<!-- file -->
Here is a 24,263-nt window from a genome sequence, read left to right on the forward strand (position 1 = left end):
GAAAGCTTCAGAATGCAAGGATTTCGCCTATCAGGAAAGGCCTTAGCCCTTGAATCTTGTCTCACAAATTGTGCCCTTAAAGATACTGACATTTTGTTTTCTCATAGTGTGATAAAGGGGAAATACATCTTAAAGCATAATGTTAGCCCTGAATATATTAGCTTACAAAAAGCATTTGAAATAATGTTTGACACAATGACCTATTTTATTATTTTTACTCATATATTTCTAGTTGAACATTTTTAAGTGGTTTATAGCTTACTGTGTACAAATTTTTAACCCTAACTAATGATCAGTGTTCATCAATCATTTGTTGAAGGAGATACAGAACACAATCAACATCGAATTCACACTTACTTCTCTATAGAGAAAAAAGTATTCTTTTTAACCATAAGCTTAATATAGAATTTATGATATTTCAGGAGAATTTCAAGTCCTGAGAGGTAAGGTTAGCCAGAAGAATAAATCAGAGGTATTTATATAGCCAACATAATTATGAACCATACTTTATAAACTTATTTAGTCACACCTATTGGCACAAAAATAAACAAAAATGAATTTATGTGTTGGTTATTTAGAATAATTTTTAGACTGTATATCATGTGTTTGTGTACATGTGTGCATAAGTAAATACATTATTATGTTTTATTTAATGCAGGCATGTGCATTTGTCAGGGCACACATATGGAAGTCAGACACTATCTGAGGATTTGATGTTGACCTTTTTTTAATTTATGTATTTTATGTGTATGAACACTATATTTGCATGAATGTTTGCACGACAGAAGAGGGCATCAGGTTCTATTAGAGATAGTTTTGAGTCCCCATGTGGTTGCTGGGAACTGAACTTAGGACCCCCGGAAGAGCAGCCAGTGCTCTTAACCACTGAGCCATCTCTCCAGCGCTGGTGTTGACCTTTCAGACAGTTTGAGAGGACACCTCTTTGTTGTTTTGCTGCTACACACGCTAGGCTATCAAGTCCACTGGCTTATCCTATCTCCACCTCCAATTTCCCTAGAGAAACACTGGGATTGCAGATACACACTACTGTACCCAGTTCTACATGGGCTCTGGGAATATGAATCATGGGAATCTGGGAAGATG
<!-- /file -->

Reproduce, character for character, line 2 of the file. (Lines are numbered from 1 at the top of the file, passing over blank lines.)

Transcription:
GAAAGCTTCAGAATGCAAGGATTTCGCCTATCAGGAAAGGCCTTAGCCCTTGAATCTTGTCTCACAAATTGTGCCCTTAAAGATACTGACATTTTGTTTTCTCATAGTGTGATAAAGGGGAAATACATCTTAAAGCATAATGTTAGCCCTGAATATATTAGCTTACAAAAAGCATTTGAAATAATGTTTGACACAATGACCTATTTTATTATTTTTACTCATATATTTCTAGTTGAACATTTTTAAGTGGTTTATAGCTTACTGTGTACAAATTTTTAACCCTAACTAATGATCAGTGTTCATCAATCATTTGTTGAAGGAGATACAGAACACAATCAACATCGAATTCACACTTACTTCTCTATAGAGAAAAAAGTATTCTTTTTAACCATAAGCTTAATATAGAATTTATGATATTTCAGGAGAATTTCAAGTCCTGAGAGGTAAGGTTAGCCAGAAGAATAAATCAGAGGTATTTATATAGCCAACATAATTATGAACCATACTTTATAAACTTATTTAGTCACACCTATTGGCACAAAAATAAACAAAAATGAATTTATGTGTTGGTTATTTAGAATAATTTTTAGACTGTATATCATGTGTTTGTGTACATGTGTGCATAAGTAAATACATTATTATGTTTTATTTAATGCAGGCATGTGCATTTGTCAGGGCACACATATGGAAGTCAGACACTATCTGAGGATTTGATGTTGACCTTTTTTTAATTTATGTATTTTATGTGTATGAACACTATATTTGCATGAATGTTTGCACGACAGAAGAGGGCATCAGGTTCTATTAGAGATAGTTTTGAGTCCCCATGTGGTTGCTGGGAACTGAACTTAGGACCCCCGGAAGAGCAGCCAGTGCTCTTAACCACTGAGCCATCTCTCCAGCGCTGGTGTTGACCTTTCAGACAGTTTGAGAGGACACCTCTTTGTTGTTTTGCTGCTACACACGCTAGGCTATCAAGTCCACTGGCTTATCCTATCTCCACCTCCAATTTCCCTAGAGAAACACTGGGATTGCAGATACACACTACTGTACCCAGTTCTACATGGGCTCTGGGAATATGAATCATGGGAATCTGGGAAGATG